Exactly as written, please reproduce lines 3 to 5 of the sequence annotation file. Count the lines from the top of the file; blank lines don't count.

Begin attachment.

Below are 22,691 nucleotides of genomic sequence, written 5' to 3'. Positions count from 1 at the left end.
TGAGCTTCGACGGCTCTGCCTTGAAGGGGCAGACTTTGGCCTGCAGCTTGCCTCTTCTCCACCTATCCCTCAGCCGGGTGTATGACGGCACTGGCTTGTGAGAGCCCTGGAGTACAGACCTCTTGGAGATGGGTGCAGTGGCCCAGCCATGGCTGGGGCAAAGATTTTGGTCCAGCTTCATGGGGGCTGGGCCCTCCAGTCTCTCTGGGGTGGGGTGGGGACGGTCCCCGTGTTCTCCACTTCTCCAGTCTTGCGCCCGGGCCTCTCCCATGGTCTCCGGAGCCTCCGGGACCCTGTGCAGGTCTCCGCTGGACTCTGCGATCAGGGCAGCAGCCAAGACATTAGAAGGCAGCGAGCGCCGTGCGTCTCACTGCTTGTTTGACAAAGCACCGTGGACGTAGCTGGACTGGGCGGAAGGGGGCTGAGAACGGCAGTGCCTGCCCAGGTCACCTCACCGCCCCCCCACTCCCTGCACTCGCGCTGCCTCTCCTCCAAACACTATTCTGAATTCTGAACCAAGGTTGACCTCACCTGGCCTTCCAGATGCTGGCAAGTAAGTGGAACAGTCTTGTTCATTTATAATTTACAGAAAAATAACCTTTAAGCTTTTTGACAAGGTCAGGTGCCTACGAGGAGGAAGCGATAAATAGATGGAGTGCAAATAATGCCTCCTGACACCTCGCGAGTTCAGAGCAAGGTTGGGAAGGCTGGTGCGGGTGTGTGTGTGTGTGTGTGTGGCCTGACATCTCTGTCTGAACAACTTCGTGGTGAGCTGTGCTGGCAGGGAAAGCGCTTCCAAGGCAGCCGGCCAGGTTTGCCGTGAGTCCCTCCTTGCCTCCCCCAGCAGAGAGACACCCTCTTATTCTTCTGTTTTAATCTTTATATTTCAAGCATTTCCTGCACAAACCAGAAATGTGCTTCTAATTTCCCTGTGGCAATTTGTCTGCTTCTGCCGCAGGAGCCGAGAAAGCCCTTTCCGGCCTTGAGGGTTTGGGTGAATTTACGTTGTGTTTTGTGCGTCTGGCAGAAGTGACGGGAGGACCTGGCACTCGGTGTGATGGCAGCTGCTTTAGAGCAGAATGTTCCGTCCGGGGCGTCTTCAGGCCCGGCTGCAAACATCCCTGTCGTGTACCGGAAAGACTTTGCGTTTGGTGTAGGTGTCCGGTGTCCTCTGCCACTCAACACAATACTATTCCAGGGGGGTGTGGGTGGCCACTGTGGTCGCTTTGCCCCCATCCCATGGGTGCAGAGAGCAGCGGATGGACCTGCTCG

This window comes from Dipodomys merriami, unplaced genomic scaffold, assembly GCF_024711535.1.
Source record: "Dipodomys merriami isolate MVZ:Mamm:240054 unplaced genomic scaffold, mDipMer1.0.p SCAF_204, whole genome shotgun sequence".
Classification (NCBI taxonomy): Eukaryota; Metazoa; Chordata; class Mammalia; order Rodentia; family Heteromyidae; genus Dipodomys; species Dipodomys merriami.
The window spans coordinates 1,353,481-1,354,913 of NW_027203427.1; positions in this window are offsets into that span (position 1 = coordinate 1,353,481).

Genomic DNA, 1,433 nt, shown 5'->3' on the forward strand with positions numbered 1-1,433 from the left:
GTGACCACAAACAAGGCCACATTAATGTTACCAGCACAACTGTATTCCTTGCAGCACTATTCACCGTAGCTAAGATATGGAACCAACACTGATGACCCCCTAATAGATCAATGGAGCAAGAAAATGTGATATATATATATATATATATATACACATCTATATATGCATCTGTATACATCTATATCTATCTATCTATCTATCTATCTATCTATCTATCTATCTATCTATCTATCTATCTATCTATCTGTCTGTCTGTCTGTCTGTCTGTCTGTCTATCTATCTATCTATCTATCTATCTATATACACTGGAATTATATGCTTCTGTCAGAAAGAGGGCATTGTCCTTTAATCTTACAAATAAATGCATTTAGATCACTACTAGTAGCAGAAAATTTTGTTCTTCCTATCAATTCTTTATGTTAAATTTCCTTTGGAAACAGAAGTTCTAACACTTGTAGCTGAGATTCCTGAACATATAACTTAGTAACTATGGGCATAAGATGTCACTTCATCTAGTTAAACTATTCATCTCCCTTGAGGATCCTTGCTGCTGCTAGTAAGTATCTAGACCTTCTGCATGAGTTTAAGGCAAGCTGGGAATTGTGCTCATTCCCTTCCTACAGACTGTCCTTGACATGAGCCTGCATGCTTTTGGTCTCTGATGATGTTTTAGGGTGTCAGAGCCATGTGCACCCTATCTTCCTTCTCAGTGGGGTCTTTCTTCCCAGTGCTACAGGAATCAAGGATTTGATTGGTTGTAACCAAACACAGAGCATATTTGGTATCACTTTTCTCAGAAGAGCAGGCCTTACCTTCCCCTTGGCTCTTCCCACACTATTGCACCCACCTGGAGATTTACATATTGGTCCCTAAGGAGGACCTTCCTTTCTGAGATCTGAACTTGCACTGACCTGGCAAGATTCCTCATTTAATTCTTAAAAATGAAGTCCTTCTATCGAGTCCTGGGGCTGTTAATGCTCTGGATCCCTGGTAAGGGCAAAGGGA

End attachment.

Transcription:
This window comes from Dipodomys merriami, unplaced genomic scaffold, assembly GCF_024711535.1.
Source record: "Dipodomys merriami isolate MVZ:Mamm:240054 unplaced genomic scaffold, mDipMer1.0.p SCAF_204, whole genome shotgun sequence".
Classification (NCBI taxonomy): Eukaryota; Metazoa; Chordata; class Mammalia; order Rodentia; family Heteromyidae; genus Dipodomys; species Dipodomys merriami.